A New World Order for Craft

Unfiltered by | Jun 2012 | Issue #65

Illustration by Chi-Yun Lau

Ground-zero in the craft beer evolution is perhaps as unlikely and unassuming a place as a fiction writer could conjure in the deepest fantastical recesses of his mind. Tucked into the angelic Blue Ridge Mountains, this region will soon embody a new age of craft beer.

News dropped earlier this year, long rumored, that two Western giants of the craft beer world would move east, making their second homes in a sleepy yet hip Western North Carolina town. Along with its already growing roster of solid local breweries and brewpubs, the additions of pioneer Sierra Nevada and powerhouse New Belgium put Asheville in a position to rightly claim to be one of the world’s great beer cities.

Beyond the town’s obvious charms and budding beer consciousness, Asheville is a beacon for the future of craft beer. Now with news that Oskar Blues will be heading to nearby Brevard, N.C., and that California-based Lagunitas will be building a massive new brewery in Chicago, you can mark this time, this Ale Spring, as a revolutionary turning point in the evolution of craft brewing.

This is the time that craft brewing grew up and officially announced itself as a business first and foremost. While still clinging to its rebellious, punky teen years, craft brewers are now undertaking incredibly adult decisions, doubling down on their operations and taking on massive debt loads to fund expansions. With more than 2,000 breweries in operation and another near 1,000 in the planning stages, the growth of craft beer, both in terms of volume and number of breweries, is unparalleled in the industry’s relatively short history.

If the ’80s were a time of struggle, the ’90s a decade of exuberance followed by deafening silence, and the 2000s a time of measured growth, the past two years have served to define the new decade as one of unexpectedness. While there’s still plenty of success to enjoy, we’re quickly arriving at a new age of stratification among brewers. Never before has there been such a wide disparity between the various classes of brewers, with regional and larger craft brewers growing to barrelage levels thousands of times bigger than their nano counterparts.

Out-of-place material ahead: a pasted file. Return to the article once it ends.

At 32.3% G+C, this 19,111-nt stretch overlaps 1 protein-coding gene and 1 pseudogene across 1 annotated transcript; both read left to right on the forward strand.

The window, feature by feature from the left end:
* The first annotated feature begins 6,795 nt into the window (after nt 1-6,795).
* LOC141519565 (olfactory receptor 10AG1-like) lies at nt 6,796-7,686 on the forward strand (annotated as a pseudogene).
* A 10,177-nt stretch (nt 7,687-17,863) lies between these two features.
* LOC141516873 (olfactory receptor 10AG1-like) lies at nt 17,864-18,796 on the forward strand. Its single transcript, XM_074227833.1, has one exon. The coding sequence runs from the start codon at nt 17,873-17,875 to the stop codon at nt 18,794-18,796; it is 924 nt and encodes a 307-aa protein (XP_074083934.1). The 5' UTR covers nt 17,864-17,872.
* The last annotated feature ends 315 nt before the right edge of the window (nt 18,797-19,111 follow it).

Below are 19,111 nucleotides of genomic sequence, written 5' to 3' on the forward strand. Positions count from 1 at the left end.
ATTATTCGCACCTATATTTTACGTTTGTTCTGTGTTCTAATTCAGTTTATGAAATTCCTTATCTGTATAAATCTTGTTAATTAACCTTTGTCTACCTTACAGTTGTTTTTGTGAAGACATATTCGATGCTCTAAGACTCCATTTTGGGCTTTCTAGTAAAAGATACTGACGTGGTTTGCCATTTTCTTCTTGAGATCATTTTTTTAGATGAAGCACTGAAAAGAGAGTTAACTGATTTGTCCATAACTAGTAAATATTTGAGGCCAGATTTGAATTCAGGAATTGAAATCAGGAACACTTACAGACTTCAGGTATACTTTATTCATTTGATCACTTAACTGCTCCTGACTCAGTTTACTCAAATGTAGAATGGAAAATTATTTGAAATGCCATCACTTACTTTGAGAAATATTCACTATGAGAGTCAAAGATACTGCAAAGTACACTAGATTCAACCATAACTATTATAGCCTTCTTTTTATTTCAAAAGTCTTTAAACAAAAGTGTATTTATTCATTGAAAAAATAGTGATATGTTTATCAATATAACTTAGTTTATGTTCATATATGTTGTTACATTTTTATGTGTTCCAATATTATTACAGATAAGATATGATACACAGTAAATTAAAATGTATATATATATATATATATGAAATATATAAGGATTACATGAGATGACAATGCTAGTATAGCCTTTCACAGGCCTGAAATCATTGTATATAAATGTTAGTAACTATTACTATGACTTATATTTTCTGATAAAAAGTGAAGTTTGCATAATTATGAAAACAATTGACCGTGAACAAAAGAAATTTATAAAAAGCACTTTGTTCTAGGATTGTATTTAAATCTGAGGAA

The recent Craft Brewers Conference (CBC) in San Diego, Calif., illustrated the incongruity of interests between quasi-homebrewers, making 1- and 2-barrel batches, and brewing behemoths, making hundreds of thousands of barrels every year. While both technically qualify as craft brewers and ostensibly share an interest in better beer, it’s hard to see the point in lumping Lilliputian ventures in with the likes of Sierra and Sam.

With dozens of breweries now producing more than 100,000 barrels per year and employing dozens if not hundreds of employees, we’re on the precipice of a new era of competitiveness. At the CBC, you could sense the change in the air, with no one willing to venture a guess as to the future of the industry beyond offering mere platitudes. These included the recurring mantras of continued growth, success over the Big Two, and a resurrection of the old line that craft beer has a 10-percent market share in its sights.

There were signs at the CBC, however, that the once happy-go-lucky, brotherly spirit of craft brewers is starting to fray. Whether in private or in the conference’s keynote address, sniping between brewers struck frequent notes of division over issues such as the influx and potential glut of new breweries, the definition of “craft brewer,” the eastward expansion of West Coast brewing powerhouses, and future relations with America’s two largest brewers and their distributors.

The impending arrival of hundreds if not thousands of new breweries also has established brewers on edge. As distribution becomes more challenging, and breweries start to compete with one another in new markets and manners across the United States, time will tell how the industry handles this new age of craft beer.